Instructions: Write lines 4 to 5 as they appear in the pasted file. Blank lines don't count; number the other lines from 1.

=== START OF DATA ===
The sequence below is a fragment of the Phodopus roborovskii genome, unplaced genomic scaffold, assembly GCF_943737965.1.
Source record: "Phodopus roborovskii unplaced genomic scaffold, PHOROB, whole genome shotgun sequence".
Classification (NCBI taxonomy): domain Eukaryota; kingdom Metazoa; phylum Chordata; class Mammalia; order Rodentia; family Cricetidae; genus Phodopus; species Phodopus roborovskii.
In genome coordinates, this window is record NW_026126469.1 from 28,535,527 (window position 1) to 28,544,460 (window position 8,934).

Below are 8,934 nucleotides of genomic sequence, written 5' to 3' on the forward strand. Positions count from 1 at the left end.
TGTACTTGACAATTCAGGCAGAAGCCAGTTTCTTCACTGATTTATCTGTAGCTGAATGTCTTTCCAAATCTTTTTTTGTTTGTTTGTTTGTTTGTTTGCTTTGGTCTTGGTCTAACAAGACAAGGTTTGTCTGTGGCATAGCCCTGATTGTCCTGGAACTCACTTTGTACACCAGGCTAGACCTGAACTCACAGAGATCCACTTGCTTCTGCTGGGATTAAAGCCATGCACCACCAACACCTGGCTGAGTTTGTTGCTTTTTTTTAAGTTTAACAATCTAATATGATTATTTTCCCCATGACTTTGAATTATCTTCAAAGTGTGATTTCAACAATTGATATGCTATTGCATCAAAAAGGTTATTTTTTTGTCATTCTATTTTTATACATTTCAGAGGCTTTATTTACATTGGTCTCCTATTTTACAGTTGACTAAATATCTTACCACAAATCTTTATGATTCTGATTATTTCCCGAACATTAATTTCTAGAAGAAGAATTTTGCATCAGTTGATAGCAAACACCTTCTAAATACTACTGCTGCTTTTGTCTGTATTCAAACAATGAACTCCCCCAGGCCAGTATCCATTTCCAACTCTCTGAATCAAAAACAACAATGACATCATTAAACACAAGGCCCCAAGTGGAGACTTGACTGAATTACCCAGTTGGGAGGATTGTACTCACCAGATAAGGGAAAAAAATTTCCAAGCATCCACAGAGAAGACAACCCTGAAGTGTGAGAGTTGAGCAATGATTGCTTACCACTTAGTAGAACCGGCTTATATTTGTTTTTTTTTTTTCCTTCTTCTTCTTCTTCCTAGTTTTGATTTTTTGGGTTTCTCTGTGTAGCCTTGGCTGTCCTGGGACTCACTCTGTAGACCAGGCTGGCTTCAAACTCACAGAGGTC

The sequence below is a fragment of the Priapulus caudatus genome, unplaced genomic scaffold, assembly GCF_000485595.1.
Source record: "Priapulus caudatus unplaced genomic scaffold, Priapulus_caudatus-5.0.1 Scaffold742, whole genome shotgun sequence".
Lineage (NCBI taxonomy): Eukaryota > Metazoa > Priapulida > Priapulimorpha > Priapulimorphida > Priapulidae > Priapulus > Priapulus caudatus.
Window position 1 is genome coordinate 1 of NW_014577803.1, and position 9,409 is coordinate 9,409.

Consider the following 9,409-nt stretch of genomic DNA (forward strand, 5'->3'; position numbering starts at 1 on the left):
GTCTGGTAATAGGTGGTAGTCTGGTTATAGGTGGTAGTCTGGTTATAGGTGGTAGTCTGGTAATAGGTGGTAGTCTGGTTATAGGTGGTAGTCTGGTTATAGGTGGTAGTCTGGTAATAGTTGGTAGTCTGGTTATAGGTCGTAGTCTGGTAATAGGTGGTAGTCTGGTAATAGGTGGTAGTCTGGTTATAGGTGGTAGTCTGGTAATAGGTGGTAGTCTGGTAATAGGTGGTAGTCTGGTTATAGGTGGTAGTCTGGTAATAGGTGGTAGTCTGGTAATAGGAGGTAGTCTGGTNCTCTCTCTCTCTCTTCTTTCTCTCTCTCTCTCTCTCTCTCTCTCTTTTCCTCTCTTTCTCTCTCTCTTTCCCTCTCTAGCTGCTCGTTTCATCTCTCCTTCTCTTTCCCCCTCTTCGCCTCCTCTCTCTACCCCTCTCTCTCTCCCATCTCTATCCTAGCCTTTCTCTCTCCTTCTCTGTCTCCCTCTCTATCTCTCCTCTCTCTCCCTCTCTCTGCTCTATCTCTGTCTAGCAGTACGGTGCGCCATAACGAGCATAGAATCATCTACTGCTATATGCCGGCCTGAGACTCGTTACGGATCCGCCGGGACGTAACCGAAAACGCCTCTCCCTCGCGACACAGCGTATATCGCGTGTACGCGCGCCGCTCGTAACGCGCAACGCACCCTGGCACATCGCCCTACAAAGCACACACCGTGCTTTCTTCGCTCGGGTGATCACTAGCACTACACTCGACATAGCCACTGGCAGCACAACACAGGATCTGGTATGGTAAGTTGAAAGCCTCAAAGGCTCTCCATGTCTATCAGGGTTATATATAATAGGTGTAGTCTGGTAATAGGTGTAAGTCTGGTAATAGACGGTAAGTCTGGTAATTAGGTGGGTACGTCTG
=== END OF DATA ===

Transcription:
In genome coordinates, this window is record NW_026126469.1 from 28,535,527 (window position 1) to 28,544,460 (window position 8,934).

Below are 8,934 nucleotides of genomic sequence, written 5' to 3' on the forward strand. Positions count from 1 at the left end.